Sunday, November 12, 2017

Time for a health check-up for L&D?

Rachel Burnham writes: I had the pleasure this Thursday of doing my first Ignite presentation at CIPD’s Annual Conference & Exhibition.  An Ignite presentation is that tricky format, in which you deliver a five minute presentation, with 15 slides each on a timer, so that each slide is only visible for 20 seconds.  It is rather nerve-wracking!! We were asked to present on the theme of the conference ‘Embracing the New World of Work’ in relation to L&D.   I was one of 5 L&Ders presenting in this session and what a lovely mix of presentations, topics and styles we ended up with. Here is a blog version of what I said:

In my work, I help L&D professionals to be even more effective in what they do.  This conference has presented us with lots of challenges for our work as L&D professionals, if we want to enable our organisations to embrace this new world of work.   Through the conference we have been hearing about many changes that are affecting the world of work, from those that are well established such as digitalization and automation, to those that are only just beginning to make an impact, such as artificial intelligence, through the use of algorithms and chatbots.  We experience the use of alogorithms when buying online, when well known retailers make suggestions about what other purchases we might find of interest.  And increasingly we are coming into contact with chatbots who tackle our customer service queries, when interacting with banks and other online service providers.   But this is barely scratching the surface of all the very many different ways that AI can be used in the workplace.  

For example, in L&D itself organisations are beginning to use algorithms to personalize the suggestions for future learning for individual staff.  And chatbots can be used to support learning by answering learners questions and providing individual support to learners.  
But the changes and challenges organisations face are of course not limited to those coming from technology.  Social changes are also making an impact –  for example, Brexit is bringing us lots to get our head around in terms of workforce planning, skills development and recruitment, trading arrangements, implications for social inclusion and so. 

Sometimes, at conferences of this sort, I do confess to getting a bit fed up at continually being exhorted to ‘disrupt HR’ or at the never-ending references to working in a VUCA (volatile, uncertain, complex and ambiguous) world.  It almost makes me want to scream!  I think this language, this ‘conference-jargon’ can be rather off-putting for many people and actually distance us, from the real challenges that these changes are bringing to the workplace.   I think my favourite of all these off-quoted sound-bites, is that the ‘future is un-evenly distributed’.    This feels much more true to me.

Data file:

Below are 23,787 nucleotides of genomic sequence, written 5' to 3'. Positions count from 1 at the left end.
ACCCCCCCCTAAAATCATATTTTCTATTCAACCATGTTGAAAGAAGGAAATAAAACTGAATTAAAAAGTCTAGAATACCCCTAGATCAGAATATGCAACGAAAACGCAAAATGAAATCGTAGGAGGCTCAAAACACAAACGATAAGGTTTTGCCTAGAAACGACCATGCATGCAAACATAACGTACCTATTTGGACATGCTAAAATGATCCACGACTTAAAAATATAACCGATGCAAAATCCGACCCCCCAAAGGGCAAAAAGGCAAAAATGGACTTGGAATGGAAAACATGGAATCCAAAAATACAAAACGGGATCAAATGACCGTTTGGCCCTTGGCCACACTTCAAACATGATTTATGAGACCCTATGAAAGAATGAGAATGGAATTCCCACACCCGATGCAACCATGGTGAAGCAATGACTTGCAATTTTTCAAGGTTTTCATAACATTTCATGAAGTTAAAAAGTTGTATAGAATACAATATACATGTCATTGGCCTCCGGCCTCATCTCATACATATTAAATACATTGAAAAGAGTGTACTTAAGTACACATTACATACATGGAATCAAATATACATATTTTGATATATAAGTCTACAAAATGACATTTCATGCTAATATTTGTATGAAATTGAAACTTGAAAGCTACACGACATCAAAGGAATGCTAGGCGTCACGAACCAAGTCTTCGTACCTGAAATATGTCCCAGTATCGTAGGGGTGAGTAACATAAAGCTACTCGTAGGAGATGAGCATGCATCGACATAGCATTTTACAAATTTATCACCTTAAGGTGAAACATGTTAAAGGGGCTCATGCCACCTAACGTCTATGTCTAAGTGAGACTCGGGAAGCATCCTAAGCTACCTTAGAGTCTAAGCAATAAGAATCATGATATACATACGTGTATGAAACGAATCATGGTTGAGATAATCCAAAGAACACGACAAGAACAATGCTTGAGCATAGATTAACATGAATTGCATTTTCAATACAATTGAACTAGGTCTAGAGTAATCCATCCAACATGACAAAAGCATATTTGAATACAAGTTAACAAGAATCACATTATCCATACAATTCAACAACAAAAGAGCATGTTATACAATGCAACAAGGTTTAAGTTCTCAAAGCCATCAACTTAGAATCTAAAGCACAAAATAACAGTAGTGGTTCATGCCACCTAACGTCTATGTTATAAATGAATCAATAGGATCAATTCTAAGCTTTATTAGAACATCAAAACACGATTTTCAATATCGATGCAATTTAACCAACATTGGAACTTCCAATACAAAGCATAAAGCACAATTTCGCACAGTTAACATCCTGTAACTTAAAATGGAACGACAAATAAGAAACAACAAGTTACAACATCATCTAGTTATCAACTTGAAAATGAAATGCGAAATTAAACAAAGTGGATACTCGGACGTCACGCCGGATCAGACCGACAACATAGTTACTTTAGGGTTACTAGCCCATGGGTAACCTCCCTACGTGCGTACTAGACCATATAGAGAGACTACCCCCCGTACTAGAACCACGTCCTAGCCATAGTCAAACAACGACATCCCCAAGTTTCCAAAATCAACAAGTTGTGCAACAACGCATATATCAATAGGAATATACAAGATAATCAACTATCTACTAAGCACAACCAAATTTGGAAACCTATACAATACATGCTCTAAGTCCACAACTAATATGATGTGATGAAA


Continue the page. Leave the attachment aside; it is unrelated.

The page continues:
I work with lots of people in L&D, from lots of different sectors and sizes of organisations.   Some of whose organisations are in the midst of these kinds of changes and are working with digitalization or automation or using chatbots and social media for customer interactions and many other changes, but I also work with lots of organisations that have continued to operate with comparatively little change.  And of course the question is how long they can continue to do that?  

Some organisations choose strategies that require investment in skills and adoption of new technologies and new ways of working that lead to high productivity to produce high value in the products and services they offer.  And some chose or drift into strategies that produce low productivity and instead require cost cutting and wringing work out of stressed, long hours working, low paid, vulnerable staff or workers or ‘self-employed’ folk.

I work with L&D people and here too these differences can be found, with some working in teams that are embracing change and working out how to make change work for their organisations and others, whose approach to L&D feels very out-dated –  work primarily face to face, often knowledge-dumping, perhaps just beginning to introduce e-learning.  

But whatever our starting point is in L&D, we need to be reviewing our practice and looking at how we can better work with our organisations to enable them to ‘Embrace this New World of Work’.   So, I have come up with an 8-point checklist to help us review how ‘Fit for Purpose’ our L&D practice is.

1.  We need to understand our organisation and its business

If we want to be effective in L&D we need to really understand our organisation, how it works, how it adds value, the sector it works in and what the competition or other organisations in its field are doing.   The reason we need to understand this, is because there isn’t one right way of doing L&D - what we do in L&D needs to fit with our organisation.  This isn’t a new insight by any stretch of the imagination, but it is key to being effective in L&D and so is worth restating.  

2.  We need to be focusing not just on learning, but learning and performance

I think we need to have big eyes in L&D and by that I mean, we need to be more ambitious.  We need to focus on more than just learning, to have learning and performance as our focus.  This means taking performance consultancy seriously and looking at all the things that get in the way of people being able to do their jobs effectively.   I have written about this before most recently in my blog ‘Learning and Performance Together’.

3.  We need to understand how people learn